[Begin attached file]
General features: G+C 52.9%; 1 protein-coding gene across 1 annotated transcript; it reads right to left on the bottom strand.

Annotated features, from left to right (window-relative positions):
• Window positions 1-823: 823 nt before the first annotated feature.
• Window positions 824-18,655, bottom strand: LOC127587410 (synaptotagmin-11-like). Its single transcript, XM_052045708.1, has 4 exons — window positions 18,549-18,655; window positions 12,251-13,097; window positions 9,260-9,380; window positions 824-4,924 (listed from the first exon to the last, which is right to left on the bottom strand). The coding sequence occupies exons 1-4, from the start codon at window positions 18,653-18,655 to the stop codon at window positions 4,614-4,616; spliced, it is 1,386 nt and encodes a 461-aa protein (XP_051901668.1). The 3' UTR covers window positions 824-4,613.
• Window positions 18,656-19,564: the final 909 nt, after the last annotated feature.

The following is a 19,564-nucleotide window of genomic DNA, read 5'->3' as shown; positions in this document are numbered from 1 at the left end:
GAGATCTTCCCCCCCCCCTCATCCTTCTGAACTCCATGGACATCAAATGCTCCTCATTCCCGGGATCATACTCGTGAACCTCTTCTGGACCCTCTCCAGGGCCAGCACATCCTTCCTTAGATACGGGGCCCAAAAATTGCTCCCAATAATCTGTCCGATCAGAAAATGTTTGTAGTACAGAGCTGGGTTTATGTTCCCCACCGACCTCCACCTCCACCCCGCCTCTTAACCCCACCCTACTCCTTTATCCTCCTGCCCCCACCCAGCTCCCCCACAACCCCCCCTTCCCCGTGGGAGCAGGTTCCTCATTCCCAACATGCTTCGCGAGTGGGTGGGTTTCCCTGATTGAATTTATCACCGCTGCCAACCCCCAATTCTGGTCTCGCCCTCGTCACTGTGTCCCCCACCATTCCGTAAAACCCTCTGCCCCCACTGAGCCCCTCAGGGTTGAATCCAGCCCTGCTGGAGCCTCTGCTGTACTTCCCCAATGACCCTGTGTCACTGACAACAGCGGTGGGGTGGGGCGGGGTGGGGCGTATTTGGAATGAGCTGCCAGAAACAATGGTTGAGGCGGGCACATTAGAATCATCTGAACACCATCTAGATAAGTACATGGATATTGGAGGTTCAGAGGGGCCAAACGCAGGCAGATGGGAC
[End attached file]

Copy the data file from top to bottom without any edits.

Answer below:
General features: G+C 52.9%; 1 protein-coding gene across 1 annotated transcript; it reads right to left on the bottom strand.

Annotated features, from left to right (window-relative positions):
• Window positions 1-823: 823 nt before the first annotated feature.
• Window positions 824-18,655, bottom strand: LOC127587410 (synaptotagmin-11-like). Its single transcript, XM_052045708.1, has 4 exons — window positions 18,549-18,655; window positions 12,251-13,097; window positions 9,260-9,380; window positions 824-4,924 (listed from the first exon to the last, which is right to left on the bottom strand). The coding sequence occupies exons 1-4, from the start codon at window positions 18,653-18,655 to the stop codon at window positions 4,614-4,616; spliced, it is 1,386 nt and encodes a 461-aa protein (XP_051901668.1). The 3' UTR covers window positions 824-4,613.
• Window positions 18,656-19,564: the final 909 nt, after the last annotated feature.

The following is a 19,564-nucleotide window of genomic DNA, read 5'->3' as shown; positions in this document are numbered from 1 at the left end:
GAGATCTTCCCCCCCCCCTCATCCTTCTGAACTCCATGGACATCAAATGCTCCTCATTCCCGGGATCATACTCGTGAACCTCTTCTGGACCCTCTCCAGGGCCAGCACATCCTTCCTTAGATACGGGGCCCAAAAATTGCTCCCAATAATCTGTCCGATCAGAAAATGTTTGTAGTACAGAGCTGGGTTTATGTTCCCCACCGACCTCCACCTCCACCCCGCCTCTTAACCCCACCCTACTCCTTTATCCTCCTGCCCCCACCCAGCTCCCCCACAACCCCCCCTTCCCCGTGGGAGCAGGTTCCTCATTCCCAACATGCTTCGCGAGTGGGTGGGTTTCCCTGATTGAATTTATCACCGCTGCCAACCCCCAATTCTGGTCTCGCCCTCGTCACTGTGTCCCCCACCATTCCGTAAAACCCTCTGCCCCCACTGAGCCCCTCAGGGTTGAATCCAGCCCTGCTGGAGCCTCTGCTGTACTTCCCCAATGACCCTGTGTCACTGACAACAGCGGTGGGGTGGGGCGGGGTGGGGCGTATTTGGAATGAGCTGCCAGAAACAATGGTTGAGGCGGGCACATTAGAATCATCTGAACACCATCTAGATAAGTACATGGATATTGGAGGTTCAGAGGGGCCAAACGCAGGCAGATGGGAC